Problems We Found In Hampton, Virginia Drinking Water
Kezia Snipe | Hydroviv Research Analyst
Updated August 5, 2019 to include current data
Our team has updated our assessment of Hampton drinking water to include the most current available data. To do this, we've aggregated water quality test data from Newport News Waterworks Department, the U.S. Environmental Protection Agency (EPA), as well as samples that we collect and analyze. We cross reference these data with toxicity studies in scientific and medical literature, and look at upcoming regulatory changes. The water filters that we offer at Hydroviv are optimized to remove contaminants in Hampton, Virginia drinking water.
Source Of Hampton Drinking Water
Hampton supplies its drinking water from both surface and groundwater sources. The surface supply comes from the Chickahominy River. Supplementary groundwater is supplied from wells in the Lee Hall area. Waterworks owns and operates five reservoirs that store and supply water to the treatment plants. The two source waters are treated separately, then blended together before being distributed to Hampton residents.
Per and Polyfluoroalkyl Substances (PFAS) In Hampton Drinking Water
PFAS are a class of chemicals found in various non-stick and stain resistant products, as well as fire fighting foam. PFAS are considered to be "emerging contaminants" because they are not currently regulated by EPA, but are known to be both toxic and persistent in the environment. PFAS have historically been an ingredient in fire fighting foam, which is why they're often found on or near military bases. The Langley Air force Base Hampton detected PFAS levels between 26,000-220,000 parts per trillion, which are upwards of 11,000 times higher than advisory levels. Hydroviv undersink filters remove PFAS. If you'd like to check out third-party data on our removal rates, send us an email at firstname.lastname@example.org.
Lead In Hampton Drinking Water
Lead enters tap water through older lead service pipes and lead-containing plumbing. When corrosion control measures put in place by the municipality fail (like what happened in Flint, Michigan), lead leaches into the drinking water, and can reach dangerous levels. Currently, the 90th percentile for lead in Hampton drinking water is around 1 part per billion. Though the city of Hampton's water quality is well within in compliance with federal regulations, the EPA, CDC and The American Academy of Pediatrics all acknowledged that there is no safe level of lead for children. Additionally, if your home was built before 1986, you most likely have internal lead pipes and plumbing.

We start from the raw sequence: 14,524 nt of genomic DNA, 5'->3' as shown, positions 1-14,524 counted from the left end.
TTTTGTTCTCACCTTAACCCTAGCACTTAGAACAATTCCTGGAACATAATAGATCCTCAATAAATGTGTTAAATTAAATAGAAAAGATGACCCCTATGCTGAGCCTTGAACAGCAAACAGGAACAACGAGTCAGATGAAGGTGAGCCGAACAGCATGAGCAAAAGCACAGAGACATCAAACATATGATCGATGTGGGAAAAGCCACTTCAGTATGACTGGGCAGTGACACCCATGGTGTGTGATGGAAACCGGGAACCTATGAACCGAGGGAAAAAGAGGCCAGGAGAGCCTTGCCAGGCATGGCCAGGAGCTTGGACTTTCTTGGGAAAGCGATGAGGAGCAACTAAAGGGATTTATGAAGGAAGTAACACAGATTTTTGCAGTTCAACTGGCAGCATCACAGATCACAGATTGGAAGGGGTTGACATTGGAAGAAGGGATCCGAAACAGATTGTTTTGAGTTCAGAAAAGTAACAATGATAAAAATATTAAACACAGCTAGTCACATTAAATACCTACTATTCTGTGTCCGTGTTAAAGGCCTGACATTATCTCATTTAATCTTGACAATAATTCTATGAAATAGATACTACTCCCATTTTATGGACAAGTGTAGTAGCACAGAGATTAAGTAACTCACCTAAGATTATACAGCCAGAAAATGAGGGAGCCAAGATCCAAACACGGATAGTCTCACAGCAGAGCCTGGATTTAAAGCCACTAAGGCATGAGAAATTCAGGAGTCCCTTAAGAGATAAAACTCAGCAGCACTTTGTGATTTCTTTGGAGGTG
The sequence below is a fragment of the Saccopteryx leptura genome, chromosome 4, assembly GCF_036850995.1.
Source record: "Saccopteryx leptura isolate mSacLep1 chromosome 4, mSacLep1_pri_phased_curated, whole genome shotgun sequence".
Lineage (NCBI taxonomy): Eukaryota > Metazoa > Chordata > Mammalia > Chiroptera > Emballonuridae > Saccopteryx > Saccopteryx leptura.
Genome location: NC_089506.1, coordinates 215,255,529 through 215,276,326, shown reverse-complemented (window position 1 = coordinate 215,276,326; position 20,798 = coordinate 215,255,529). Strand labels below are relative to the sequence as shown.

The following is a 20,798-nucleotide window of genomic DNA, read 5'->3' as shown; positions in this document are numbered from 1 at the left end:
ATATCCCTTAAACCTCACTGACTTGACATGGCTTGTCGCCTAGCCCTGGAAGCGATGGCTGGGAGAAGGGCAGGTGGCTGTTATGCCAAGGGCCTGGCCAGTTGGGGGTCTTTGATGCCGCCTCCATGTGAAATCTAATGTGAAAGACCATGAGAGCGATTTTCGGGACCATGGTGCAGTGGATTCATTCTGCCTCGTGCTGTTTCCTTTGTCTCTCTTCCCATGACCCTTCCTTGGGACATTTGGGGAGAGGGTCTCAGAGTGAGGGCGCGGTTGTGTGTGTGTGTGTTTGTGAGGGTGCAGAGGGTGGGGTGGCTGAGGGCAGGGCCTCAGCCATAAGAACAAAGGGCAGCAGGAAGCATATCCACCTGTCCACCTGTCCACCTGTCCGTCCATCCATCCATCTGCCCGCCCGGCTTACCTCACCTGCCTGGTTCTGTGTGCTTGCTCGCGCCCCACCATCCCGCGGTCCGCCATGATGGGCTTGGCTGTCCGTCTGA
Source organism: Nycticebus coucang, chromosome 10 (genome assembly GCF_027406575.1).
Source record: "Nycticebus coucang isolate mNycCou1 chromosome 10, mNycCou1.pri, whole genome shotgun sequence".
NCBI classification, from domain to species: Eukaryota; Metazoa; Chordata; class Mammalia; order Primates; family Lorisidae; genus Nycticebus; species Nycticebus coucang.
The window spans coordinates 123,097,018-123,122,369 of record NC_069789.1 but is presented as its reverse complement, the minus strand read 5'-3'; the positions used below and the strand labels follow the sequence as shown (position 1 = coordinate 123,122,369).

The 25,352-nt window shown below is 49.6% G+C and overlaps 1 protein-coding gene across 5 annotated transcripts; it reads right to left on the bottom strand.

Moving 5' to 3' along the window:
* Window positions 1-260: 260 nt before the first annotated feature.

Chromium 6 In Hampton Drinking Water
Chromium 6 is an extremely toxic metal that is not currently regulated by the EPA. In recent years, Hampton tap water averaged 90 parts per trillion. For the sake of perspective, these levels are nearly 5 times higher than the concentration determined to have negligible impact on cancer risk.
Disinfection Byproducts (DBPs) In Hampton Drinking Water
DBPs are a category of emerging contaminants that form when chlorine-based disinfectants react with naturally-occurring organic matter. Although these chemicals are not currently regulated very well, the EPA has admitted that they are associated with an increased risk of bladder cancer, as well as kidney, liver, and central nervous system problems.
Still Have Questions About Hampton Drinking Water?
Hydroviv is a water filtration company that uses water quality data to optimize water filters for each customer's water. The contaminants that we list above are what we consider to be major “points of emphasis” that we use to build water filters that are built specifically for Hampton, but all of our our filters provide broad protection against a wide range of contaminants (including lead).
If you’re interested in learning more about water filters that have been optimized for Hampton tap water, or just have questions about water quality in general, feel free to visit www.hydroviv.com, reach out by email (email@example.com) or through our live chat. We also frequently post water-related news on Twitter or Facebook. We pride ourselves in being a reputable source of information on water quality, and your questions will be answered by scientists, not salespeople (we don't have any salespeople).
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